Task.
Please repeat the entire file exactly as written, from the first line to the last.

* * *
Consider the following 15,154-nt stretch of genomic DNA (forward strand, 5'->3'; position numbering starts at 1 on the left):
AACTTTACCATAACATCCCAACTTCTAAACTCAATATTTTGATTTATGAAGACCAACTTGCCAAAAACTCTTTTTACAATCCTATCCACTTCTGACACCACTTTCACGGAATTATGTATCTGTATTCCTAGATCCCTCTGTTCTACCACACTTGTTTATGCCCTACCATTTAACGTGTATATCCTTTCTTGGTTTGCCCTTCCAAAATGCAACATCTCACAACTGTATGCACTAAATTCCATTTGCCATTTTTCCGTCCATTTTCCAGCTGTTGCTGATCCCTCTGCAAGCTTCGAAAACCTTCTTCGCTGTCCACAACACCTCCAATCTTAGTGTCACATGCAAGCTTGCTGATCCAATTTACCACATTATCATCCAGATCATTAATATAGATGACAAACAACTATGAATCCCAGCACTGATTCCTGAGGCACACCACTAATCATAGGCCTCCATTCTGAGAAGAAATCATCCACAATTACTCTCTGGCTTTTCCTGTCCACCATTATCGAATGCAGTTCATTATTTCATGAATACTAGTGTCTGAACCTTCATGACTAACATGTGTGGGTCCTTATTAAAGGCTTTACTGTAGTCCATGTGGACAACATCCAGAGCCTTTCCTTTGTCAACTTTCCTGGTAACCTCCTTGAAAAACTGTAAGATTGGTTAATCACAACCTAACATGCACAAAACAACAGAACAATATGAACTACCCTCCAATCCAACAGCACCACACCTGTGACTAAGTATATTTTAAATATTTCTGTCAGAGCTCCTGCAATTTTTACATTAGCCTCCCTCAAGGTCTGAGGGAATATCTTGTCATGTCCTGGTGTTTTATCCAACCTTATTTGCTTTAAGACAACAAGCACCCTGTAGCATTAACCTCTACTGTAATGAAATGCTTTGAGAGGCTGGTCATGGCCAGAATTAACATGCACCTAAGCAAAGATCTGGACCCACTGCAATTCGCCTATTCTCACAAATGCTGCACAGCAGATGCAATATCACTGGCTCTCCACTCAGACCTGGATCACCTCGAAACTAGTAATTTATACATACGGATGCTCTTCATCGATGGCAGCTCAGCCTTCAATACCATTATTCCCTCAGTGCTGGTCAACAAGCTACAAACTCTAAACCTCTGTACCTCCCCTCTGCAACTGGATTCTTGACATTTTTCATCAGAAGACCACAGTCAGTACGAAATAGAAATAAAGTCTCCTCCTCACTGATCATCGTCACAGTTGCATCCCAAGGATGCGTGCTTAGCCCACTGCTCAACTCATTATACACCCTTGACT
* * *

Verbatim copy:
Consider the following 15,154-nt stretch of genomic DNA (forward strand, 5'->3'; position numbering starts at 1 on the left):
AACTTTACCATAACATCCCAACTTCTAAACTCAATATTTTGATTTATGAAGACCAACTTGCCAAAAACTCTTTTTACAATCCTATCCACTTCTGACACCACTTTCACGGAATTATGTATCTGTATTCCTAGATCCCTCTGTTCTACCACACTTGTTTATGCCCTACCATTTAACGTGTATATCCTTTCTTGGTTTGCCCTTCCAAAATGCAACATCTCACAACTGTATGCACTAAATTCCATTTGCCATTTTTCCGTCCATTTTCCAGCTGTTGCTGATCCCTCTGCAAGCTTCGAAAACCTTCTTCGCTGTCCACAACACCTCCAATCTTAGTGTCACATGCAAGCTTGCTGATCCAATTTACCACATTATCATCCAGATCATTAATATAGATGACAAACAACTATGAATCCCAGCACTGATTCCTGAGGCACACCACTAATCATAGGCCTCCATTCTGAGAAGAAATCATCCACAATTACTCTCTGGCTTTTCCTGTCCACCATTATCGAATGCAGTTCATTATTTCATGAATACTAGTGTCTGAACCTTCATGACTAACATGTGTGGGTCCTTATTAAAGGCTTTACTGTAGTCCATGTGGACAACATCCAGAGCCTTTCCTTTGTCAACTTTCCTGGTAACCTCCTTGAAAAACTGTAAGATTGGTTAATCACAACCTAACATGCACAAAACAACAGAACAATATGAACTACCCTCCAATCCAACAGCACCACACCTGTGACTAAGTATATTTTAAATATTTCTGTCAGAGCTCCTGCAATTTTTACATTAGCCTCCCTCAAGGTCTGAGGGAATATCTTGTCATGTCCTGGTGTTTTATCCAACCTTATTTGCTTTAAGACAACAAGCACCCTGTAGCATTAACCTCTACTGTAATGAAATGCTTTGAGAGGCTGGTCATGGCCAGAATTAACATGCACCTAAGCAAAGATCTGGACCCACTGCAATTCGCCTATTCTCACAAATGCTGCACAGCAGATGCAATATCACTGGCTCTCCACTCAGACCTGGATCACCTCGAAACTAGTAATTTATACATACGGATGCTCTTCATCGATGGCAGCTCAGCCTTCAATACCATTATTCCCTCAGTGCTGGTCAACAAGCTACAAACTCTAAACCTCTGTACCTCCCCTCTGCAACTGGATTCTTGACATTTTTCATCAGAAGACCACAGTCAGTACGAAATAGAAATAAAGTCTCCTCCTCACTGATCATCGTCACAGTTGCATCCCAAGGATGCGTGCTTAGCCCACTGCTCAACTCATTATACACCCTTGACT